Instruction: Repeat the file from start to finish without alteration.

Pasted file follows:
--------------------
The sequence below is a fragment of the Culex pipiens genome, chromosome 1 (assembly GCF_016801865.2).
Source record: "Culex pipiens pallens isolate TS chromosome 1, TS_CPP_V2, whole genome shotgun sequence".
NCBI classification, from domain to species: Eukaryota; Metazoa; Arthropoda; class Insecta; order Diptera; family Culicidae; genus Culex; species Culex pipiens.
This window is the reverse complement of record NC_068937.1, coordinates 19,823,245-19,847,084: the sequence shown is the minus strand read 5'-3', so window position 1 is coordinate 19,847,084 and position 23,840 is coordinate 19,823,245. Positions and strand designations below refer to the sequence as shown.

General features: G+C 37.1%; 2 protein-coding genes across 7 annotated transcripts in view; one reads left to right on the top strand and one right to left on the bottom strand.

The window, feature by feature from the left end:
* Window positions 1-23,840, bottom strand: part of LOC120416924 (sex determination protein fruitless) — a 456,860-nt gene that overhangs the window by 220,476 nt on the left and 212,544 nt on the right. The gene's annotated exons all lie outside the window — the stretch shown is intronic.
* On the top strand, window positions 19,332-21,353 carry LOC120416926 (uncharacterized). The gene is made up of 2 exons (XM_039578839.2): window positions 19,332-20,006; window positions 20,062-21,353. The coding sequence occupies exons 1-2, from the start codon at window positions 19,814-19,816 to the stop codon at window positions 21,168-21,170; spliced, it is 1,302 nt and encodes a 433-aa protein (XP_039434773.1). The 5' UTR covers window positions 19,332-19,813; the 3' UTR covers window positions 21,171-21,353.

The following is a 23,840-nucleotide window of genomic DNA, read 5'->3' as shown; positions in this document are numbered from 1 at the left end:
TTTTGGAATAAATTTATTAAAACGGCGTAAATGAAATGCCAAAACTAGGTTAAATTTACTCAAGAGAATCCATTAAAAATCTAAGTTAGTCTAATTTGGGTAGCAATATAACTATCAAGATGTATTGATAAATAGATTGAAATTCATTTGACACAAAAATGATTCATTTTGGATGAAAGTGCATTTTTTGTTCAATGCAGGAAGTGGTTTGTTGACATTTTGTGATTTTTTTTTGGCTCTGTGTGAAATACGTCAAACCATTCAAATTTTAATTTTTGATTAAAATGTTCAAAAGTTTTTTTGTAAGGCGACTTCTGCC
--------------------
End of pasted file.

The sequence below is a fragment of the Culex pipiens genome, chromosome 1 (assembly GCF_016801865.2).
Source record: "Culex pipiens pallens isolate TS chromosome 1, TS_CPP_V2, whole genome shotgun sequence".
NCBI classification, from domain to species: Eukaryota; Metazoa; Arthropoda; class Insecta; order Diptera; family Culicidae; genus Culex; species Culex pipiens.
This window is the reverse complement of record NC_068937.1, coordinates 19,823,245-19,847,084: the sequence shown is the minus strand read 5'-3', so window position 1 is coordinate 19,847,084 and position 23,840 is coordinate 19,823,245. Positions and strand designations below refer to the sequence as shown.

General features: G+C 37.1%; 2 protein-coding genes across 7 annotated transcripts in view; one reads left to right on the top strand and one right to left on the bottom strand.

The window, feature by feature from the left end:
* Window positions 1-23,840, bottom strand: part of LOC120416924 (sex determination protein fruitless) — a 456,860-nt gene that overhangs the window by 220,476 nt on the left and 212,544 nt on the right. The gene's annotated exons all lie outside the window — the stretch shown is intronic.
* On the top strand, window positions 19,332-21,353 carry LOC120416926 (uncharacterized). The gene is made up of 2 exons (XM_039578839.2): window positions 19,332-20,006; window positions 20,062-21,353. The coding sequence occupies exons 1-2, from the start codon at window positions 19,814-19,816 to the stop codon at window positions 21,168-21,170; spliced, it is 1,302 nt and encodes a 433-aa protein (XP_039434773.1). The 5' UTR covers window positions 19,332-19,813; the 3' UTR covers window positions 21,171-21,353.

The following is a 23,840-nucleotide window of genomic DNA, read 5'->3' as shown; positions in this document are numbered from 1 at the left end:
TTTTGGAATAAATTTATTAAAACGGCGTAAATGAAATGCCAAAACTAGGTTAAATTTACTCAAGAGAATCCATTAAAAATCTAAGTTAGTCTAATTTGGGTAGCAATATAACTATCAAGATGTATTGATAAATAGATTGAAATTCATTTGACACAAAAATGATTCATTTTGGATGAAAGTGCATTTTTTGTTCAATGCAGGAAGTGGTTTGTTGACATTTTGTGATTTTTTTTTGGCTCTGTGTGAAATACGTCAAACCATTCAAATTTTAATTTTTGATTAAAATGTTCAAAAGTTTTTTTGTAAGGCGACTTCTGCC